You have to make the legal point at the outset: It is not possible for a state to secede from the union just by asking. You can file as many petitions as you like, but you can’t get out. When this or any state asked to join the union, and permission was granted, it became a permanent contract, unbreakable unilaterally. That was the understanding among many framers of the Constitution, according to scholars. If you were asleep in your junior high history class, you should be told that we fought a fairly significant war to settle the issue. There’s even a Supreme Court ruling, from 1868, that says the union of states is “indestructible.”
Maybe, if the other states want you out, that’s a different matter. But generally, those of you who dream of a new Republic of (insert state here) are fooling yourselves. Which makes the talk lately about secession just fun, or stupid. What should trouble us is there really are people who think their state’s separation is not only possible, but a really good idea. There have always been these people, on left and right, one side getting more attention depending on who won the last election and who is eating the sour grapes.
Since President Obama won the election (fair and square, I might add), the secession talk is loudest in states that liked him least. Texas is most prominent, as usual, with secession petitions drawing signatures in the tens of thousands, political action committees formed to collect money from supporters of ludicrous causes, and a large market for bumper stickers created. The White House has facilitated the tittering with its “We The People” website, where anybody can create a petition on anything to be signed by anybody. If your petition gets 25,000 signatures in 30 days it will receive an official response from the White House. Some petitions deal with serious issues, and many do not. Among the recent official responses is the release of the ingredients for the president’s home brew, White House Honey Ale. You have a First Amendment right to petition the government for redress of grievances and beer recipes.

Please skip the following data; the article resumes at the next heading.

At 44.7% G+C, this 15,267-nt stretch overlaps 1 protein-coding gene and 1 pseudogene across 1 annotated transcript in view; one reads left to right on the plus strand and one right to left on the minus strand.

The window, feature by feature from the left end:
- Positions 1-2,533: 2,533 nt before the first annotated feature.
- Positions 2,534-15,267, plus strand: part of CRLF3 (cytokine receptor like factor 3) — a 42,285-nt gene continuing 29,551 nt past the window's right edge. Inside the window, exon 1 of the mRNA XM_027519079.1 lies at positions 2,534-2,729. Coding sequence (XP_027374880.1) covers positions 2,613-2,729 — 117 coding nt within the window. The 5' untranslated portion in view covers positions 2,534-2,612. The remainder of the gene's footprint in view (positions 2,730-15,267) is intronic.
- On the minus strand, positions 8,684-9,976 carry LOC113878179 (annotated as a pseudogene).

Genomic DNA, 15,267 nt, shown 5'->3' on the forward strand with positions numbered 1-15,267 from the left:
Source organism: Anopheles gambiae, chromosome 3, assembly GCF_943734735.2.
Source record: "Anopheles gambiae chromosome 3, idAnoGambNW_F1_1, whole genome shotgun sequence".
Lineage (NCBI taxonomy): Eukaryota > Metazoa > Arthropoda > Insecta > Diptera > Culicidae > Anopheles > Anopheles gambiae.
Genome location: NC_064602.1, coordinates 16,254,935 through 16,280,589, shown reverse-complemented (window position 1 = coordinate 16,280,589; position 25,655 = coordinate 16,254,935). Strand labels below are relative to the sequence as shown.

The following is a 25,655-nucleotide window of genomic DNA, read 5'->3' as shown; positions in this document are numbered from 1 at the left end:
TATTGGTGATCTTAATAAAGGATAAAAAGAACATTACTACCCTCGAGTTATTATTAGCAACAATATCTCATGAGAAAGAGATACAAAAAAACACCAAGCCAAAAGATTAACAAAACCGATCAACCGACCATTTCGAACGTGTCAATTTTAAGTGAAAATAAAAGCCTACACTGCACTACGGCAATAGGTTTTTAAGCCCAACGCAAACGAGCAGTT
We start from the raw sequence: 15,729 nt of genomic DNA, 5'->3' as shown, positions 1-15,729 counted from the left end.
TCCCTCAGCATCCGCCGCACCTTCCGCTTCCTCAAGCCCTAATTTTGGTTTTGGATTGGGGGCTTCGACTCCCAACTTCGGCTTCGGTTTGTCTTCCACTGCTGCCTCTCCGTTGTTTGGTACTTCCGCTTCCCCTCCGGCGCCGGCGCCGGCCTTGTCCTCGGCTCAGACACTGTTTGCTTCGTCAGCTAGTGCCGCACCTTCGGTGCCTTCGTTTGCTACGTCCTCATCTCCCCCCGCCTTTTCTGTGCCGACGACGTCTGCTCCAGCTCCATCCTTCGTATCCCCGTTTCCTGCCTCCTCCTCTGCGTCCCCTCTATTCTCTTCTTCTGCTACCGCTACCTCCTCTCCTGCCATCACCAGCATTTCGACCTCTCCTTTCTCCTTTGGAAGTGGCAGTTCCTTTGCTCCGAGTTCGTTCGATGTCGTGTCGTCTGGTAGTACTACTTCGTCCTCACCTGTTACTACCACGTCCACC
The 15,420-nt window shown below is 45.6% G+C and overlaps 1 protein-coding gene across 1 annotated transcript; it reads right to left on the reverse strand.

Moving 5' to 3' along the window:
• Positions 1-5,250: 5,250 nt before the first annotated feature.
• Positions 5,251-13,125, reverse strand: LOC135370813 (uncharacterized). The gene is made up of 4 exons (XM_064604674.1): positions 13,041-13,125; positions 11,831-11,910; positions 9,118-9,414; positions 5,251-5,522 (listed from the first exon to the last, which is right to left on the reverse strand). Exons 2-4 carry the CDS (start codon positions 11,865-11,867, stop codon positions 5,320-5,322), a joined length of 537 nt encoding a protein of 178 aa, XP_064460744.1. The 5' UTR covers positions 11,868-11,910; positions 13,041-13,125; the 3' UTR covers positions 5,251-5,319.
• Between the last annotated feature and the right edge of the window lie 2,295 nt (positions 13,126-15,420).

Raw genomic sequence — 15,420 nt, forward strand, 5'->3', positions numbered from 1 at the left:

The White House petition-for-anything site has secession requests from 50 states. There are two for Washington. One was originated by someone named Dannah P of East Wenatchee, with 4,593 signatures as of this morning. It quotes the opening paragraphs of the Declaration of Independence, as many petitions do. It is going nowhere.
We’ve dealt with secessionitis before. Prior to the election, when the polls showed a chance for a Republican victory, the talk came more from the left. Knute Berger at Crosscut speculated on the topic in October, wondering if a Mitt Romney victory might promote the separation of Cascadia, roughly defined as Washington, Oregon, parts of British Columbia and the cool looking, unpotatoed parts of Idaho. This “bioregion” could form an “ecotopia,” or so the thinking goes. Portland and Seattle eco-dreamers have been musing about it for some time. They even have a flag, green and blue with a tree, called “Old Doug,” which is not old but can be waved at soccer matches.
There are some acknowledged problems with Cascadia concept, notably that most of Cascadia probably doesn’t want anything to do with it, or that the United States owns a good share of the land and electric generating facilities, which it will be unlikely to contribute to the new bioregional government. Then there are economic concerns, as in kiss Boeing goodbye, etc. Cascadia could be powerless, penniless and pointless.
Practical considerations never stopped the secessionists. Our own Sen. Bob Morton enjoyed filing legislation seeking to separate Eastern Washington from west, or form a new state from eastern Washington and Oregon and northern Idaho. It would been one of the poorest states in the union, but secession is sure fun to talk about.
Tracy Warner’s column appears Thursdays and Fridays. He can be reached at email@example.com or 665-1163.